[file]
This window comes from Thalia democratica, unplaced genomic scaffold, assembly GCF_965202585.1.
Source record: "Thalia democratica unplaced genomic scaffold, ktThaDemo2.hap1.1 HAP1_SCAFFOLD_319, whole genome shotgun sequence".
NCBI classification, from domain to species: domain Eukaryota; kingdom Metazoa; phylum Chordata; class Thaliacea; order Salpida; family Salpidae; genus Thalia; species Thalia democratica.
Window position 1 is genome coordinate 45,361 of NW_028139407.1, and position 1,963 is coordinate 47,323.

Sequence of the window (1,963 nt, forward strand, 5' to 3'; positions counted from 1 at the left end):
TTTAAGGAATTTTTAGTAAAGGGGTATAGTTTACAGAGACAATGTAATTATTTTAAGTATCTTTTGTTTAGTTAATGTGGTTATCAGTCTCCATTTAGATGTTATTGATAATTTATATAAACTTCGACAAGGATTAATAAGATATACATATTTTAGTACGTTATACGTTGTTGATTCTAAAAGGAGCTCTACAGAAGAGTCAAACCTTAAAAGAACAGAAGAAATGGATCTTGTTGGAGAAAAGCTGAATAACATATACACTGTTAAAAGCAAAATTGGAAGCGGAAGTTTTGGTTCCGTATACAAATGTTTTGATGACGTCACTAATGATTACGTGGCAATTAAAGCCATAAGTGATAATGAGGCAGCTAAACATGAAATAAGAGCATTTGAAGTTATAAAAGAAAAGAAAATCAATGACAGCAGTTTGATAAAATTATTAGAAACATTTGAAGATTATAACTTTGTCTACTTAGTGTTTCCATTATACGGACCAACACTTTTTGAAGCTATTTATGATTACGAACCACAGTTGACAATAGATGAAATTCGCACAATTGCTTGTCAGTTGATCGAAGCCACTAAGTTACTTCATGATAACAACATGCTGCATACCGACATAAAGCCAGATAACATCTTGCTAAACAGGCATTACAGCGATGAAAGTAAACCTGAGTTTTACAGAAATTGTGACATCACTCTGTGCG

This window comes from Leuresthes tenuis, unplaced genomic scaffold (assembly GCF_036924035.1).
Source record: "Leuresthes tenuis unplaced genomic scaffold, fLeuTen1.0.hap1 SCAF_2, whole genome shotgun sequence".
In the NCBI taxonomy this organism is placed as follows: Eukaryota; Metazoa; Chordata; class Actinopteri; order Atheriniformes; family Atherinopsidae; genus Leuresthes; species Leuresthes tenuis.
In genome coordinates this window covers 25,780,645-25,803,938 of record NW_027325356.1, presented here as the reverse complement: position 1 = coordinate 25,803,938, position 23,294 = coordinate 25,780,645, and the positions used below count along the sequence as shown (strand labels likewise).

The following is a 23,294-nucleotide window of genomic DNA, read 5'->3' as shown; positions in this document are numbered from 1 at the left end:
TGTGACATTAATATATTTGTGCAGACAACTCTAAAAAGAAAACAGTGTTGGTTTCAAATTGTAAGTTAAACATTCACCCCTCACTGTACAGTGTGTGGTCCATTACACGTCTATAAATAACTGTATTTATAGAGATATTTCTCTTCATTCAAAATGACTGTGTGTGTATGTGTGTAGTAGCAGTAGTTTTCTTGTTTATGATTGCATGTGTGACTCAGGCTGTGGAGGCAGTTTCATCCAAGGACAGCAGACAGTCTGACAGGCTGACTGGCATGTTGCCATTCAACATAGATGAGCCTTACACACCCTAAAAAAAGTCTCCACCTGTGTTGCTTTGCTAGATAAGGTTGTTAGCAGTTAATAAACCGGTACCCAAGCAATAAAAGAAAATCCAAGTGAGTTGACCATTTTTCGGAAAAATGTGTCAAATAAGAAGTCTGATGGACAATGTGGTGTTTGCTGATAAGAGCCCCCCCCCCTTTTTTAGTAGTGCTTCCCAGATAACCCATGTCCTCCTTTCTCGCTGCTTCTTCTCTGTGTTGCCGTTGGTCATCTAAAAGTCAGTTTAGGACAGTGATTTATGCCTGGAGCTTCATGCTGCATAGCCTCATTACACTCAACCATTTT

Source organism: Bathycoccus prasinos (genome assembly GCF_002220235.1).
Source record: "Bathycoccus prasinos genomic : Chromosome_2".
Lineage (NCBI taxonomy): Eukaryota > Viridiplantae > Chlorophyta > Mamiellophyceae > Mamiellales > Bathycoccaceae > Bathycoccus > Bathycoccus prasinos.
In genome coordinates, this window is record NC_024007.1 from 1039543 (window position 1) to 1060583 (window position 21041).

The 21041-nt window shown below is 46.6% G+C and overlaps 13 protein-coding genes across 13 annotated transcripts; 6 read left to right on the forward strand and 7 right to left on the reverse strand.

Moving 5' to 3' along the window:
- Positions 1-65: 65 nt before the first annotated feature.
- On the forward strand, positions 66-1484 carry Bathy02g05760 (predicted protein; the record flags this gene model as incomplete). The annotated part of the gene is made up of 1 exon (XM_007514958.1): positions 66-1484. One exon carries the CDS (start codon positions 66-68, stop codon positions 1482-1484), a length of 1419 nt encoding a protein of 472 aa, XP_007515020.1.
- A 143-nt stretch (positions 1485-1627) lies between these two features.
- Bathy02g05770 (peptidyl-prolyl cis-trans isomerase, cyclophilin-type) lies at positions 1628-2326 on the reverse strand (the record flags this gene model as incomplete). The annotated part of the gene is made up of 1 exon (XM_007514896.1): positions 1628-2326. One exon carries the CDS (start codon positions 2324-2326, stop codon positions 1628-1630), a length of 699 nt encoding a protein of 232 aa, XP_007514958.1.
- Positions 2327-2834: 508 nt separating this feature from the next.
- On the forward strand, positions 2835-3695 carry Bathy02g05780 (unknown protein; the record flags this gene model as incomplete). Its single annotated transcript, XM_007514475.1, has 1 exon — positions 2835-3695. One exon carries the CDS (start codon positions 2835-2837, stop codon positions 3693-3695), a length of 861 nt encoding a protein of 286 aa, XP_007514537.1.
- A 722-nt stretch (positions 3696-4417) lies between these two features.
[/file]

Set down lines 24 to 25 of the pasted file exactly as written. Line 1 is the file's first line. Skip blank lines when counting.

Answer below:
- On the forward strand, positions 2835-3695 carry Bathy02g05780 (unknown protein; the record flags this gene model as incomplete). Its single annotated transcript, XM_007514475.1, has 1 exon — positions 2835-3695. One exon carries the CDS (start codon positions 2835-2837, stop codon positions 3693-3695), a length of 861 nt encoding a protein of 286 aa, XP_007514537.1.
- A 722-nt stretch (positions 3696-4417) lies between these two features.